Anti-government extremists may be re-invigorated after an Oregon jury Thursday acquitted Ammon and Ryan Bundy –leaders in the Malheur Wildlife Refuge standoff– of federal conspiracy and weapons charges.
In the wake of the federal government’s stunning defeat, experts fear that the acquittal may inspire other anti-government extremists to plot their own takeovers and more aggressively promote their causes.
“They are already jubilant about this. They feel they have been vindicated,” said Mark Pitcavage, a senior research fellow at the Center on Extremism at the Anti-Defamation League who monitors anti-government extremist social media. “This has really raised the chance that we could have some sort of sequel to the Oregon standoff.”
Ryan Lenz, a spokesman for the Southern Poverty Law Center, told TPM that the outcome of the trial was a “disaster.”
“It seemed to most of us, that it was clear these men had broken the law. They had taken over this public building with weapons and started making demands. It seemed so clear what had happened,” Lenz said. “It seemed to everyone that this was an obvious slam dunk.”
“Does this mean now that anybody can go in and take over a federal building? I don’t know,” Lenz said.
The 41-day Malheur Wildlife Refuge standoff became a major rallying point for anti-government sympathizers from all corners of the movement last winter. Individuals from all over the country mobilized. In Harney County, the Bundy brothers and dozens of others held press conferences, made videos and actively promoted their cause on social media. When their comrade LaVoy Finicum was shot and killed by police, he quickly assumed the role as the movement’s martyr.
But, experts on extremism, noted that the quick arrests and swift move to hold a trial had taken a toll on the movement. It had sent a message that their tactics had consequences. Now, that message has been undermined.
“It’s absolutely terrifying and baffling what happened in the courtroom. It makes no sense to me,” Lenz said.
In the clearest picture we have yet, one juror told the Oregonian that the decision to acquit the Bundy brothers and five others was a statement against the prosecution’s case.
“It should be known that all 12 jurors felt that this verdict was a statement regarding the various failures of the prosecution to prove ‘conspiracy’ in the count itself – and not any form of affirmation of the defense’s various beliefs, actions or aspirations,” Juror 4 told the Oregonian in an e-mail.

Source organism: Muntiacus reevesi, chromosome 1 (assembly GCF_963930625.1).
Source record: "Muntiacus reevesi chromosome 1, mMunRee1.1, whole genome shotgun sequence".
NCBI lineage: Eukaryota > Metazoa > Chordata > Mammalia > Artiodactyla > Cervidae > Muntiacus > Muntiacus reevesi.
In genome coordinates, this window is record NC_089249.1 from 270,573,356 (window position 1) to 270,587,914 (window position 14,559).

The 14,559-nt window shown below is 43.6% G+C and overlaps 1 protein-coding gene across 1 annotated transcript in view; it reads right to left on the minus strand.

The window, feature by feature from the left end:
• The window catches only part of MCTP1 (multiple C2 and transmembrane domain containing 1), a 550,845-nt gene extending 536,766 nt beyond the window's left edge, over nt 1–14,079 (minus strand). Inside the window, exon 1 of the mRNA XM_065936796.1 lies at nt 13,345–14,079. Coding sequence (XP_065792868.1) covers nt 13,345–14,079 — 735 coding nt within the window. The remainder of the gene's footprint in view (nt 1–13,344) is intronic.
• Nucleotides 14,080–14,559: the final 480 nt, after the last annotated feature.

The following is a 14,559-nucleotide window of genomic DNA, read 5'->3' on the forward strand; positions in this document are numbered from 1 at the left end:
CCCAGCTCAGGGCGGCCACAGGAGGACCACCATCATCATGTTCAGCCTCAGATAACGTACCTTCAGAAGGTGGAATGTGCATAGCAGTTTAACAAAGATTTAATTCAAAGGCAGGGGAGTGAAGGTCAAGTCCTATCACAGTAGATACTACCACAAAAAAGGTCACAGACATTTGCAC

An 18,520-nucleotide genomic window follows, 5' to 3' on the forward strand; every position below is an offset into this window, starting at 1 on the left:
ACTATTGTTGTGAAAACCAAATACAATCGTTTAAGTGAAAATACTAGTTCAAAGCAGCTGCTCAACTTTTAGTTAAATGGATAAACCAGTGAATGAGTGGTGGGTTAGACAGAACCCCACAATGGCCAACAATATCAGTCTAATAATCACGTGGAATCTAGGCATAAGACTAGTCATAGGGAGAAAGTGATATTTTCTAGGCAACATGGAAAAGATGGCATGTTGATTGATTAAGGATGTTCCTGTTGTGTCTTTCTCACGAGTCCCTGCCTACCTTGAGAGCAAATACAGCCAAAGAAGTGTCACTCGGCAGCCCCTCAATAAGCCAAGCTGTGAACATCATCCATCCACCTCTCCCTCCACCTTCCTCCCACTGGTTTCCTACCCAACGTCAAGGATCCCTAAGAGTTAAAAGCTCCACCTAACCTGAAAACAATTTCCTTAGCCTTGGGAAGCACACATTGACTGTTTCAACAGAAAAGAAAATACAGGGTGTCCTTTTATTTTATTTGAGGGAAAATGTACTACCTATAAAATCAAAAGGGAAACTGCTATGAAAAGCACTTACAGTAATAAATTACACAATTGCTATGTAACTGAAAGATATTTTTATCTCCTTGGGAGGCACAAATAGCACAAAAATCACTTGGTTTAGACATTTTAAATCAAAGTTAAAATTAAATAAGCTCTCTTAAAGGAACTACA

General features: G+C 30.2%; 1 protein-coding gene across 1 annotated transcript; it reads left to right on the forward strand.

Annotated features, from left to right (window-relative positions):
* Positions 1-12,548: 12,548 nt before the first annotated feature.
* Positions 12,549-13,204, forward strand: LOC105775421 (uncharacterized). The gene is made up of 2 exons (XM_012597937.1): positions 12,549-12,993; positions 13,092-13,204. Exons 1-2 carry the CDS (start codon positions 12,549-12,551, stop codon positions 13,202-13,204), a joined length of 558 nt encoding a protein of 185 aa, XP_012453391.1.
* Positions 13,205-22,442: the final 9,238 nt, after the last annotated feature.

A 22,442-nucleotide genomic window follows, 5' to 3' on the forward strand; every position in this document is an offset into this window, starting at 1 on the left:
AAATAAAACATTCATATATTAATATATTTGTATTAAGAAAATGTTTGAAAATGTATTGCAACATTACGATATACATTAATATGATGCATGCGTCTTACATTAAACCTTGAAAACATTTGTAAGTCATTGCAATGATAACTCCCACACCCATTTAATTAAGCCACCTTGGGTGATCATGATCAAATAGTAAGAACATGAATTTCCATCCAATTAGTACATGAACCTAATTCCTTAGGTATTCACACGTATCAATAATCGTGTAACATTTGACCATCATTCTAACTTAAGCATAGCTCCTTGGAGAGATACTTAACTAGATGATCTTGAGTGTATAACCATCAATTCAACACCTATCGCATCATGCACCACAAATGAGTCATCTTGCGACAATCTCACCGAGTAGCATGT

The thrust of the prosecution’s case had been that the Bundy brothers and others had intended to impede federal officers and that they had plotted to make a stand with the takeover.
“All 12 agreed that impeding existed, even if as an effect of the occupation,” the juror told the Oregonian.”But we were not asked to judge on bullets and hurt feelings, rather to decide if any agreement was made with an illegal object in mind. … It seemed this basic, high standard of proof was lost upon the prosecution throughout.”
The juror told the Oregonian that the jury recognized that acquitting the Bundy brothers and five others could have consequences, but that that is not how they were supposed to be making their decision.
“Don’t they know that ‘not guilty’ does not mean innocent?” he wrote to the Oregonian. “It was not lost on us that our verdict(s) might inspire future actions that are regrettable, but that sort of thinking was not permitted when considering the charges before us.”
There are still more cases to be heard, however, related to anti-government extremism. More individuals affiliated with the Malheur refuge case will go on trial this winter, and federal prosecutors in Nevada are preparing their own trial on charges related to the 2014 Bundy ranch standoff.
Dan Bogden, the U.S. Attorney for the District of Nevada, declined to comment on the Malheur Wildlife Standoff outcome.
“We are set to go to trial in the case of United States v. Cliven Bundy, et. al. on February 6, 2017. Although our charges are separate and different from those charged in Oregon, we do have some common defendants that will be transported to Nevada for trial before the US District Court in Nevada,” Bogden said. “With such pending litigation, I am unable to comment on the defendants, our case and should not be making comment on the Oregon case.”
Pitcavage, however, said that he has little doubt the Nevada prosecutors are looking closely at what might have gone wrong in Oregon.
“It is not a good sign. It may be a wake up call for prosecutors down in Nevada to redouble their efforts to make sure they have an air tight case,” Pitcavage said.